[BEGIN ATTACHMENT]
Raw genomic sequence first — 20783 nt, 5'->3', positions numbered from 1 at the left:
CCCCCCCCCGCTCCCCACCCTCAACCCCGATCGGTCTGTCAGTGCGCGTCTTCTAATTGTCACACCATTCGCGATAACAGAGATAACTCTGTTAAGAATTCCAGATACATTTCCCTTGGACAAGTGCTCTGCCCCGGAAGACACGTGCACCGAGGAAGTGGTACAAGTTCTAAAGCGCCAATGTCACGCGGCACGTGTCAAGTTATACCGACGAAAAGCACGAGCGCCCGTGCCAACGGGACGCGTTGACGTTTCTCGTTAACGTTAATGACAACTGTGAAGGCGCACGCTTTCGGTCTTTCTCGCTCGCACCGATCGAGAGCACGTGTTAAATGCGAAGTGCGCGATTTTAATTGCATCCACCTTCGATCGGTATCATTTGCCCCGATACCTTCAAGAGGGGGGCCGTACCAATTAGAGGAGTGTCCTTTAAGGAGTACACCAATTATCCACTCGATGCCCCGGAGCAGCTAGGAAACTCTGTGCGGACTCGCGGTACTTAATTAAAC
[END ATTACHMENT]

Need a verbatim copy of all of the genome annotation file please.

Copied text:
Raw genomic sequence first — 20783 nt, 5'->3', positions numbered from 1 at the left:
CCCCCCCCCGCTCCCCACCCTCAACCCCGATCGGTCTGTCAGTGCGCGTCTTCTAATTGTCACACCATTCGCGATAACAGAGATAACTCTGTTAAGAATTCCAGATACATTTCCCTTGGACAAGTGCTCTGCCCCGGAAGACACGTGCACCGAGGAAGTGGTACAAGTTCTAAAGCGCCAATGTCACGCGGCACGTGTCAAGTTATACCGACGAAAAGCACGAGCGCCCGTGCCAACGGGACGCGTTGACGTTTCTCGTTAACGTTAATGACAACTGTGAAGGCGCACGCTTTCGGTCTTTCTCGCTCGCACCGATCGAGAGCACGTGTTAAATGCGAAGTGCGCGATTTTAATTGCATCCACCTTCGATCGGTATCATTTGCCCCGATACCTTCAAGAGGGGGGCCGTACCAATTAGAGGAGTGTCCTTTAAGGAGTACACCAATTATCCACTCGATGCCCCGGAGCAGCTAGGAAACTCTGTGCGGACTCGCGGTACTTAATTAAAC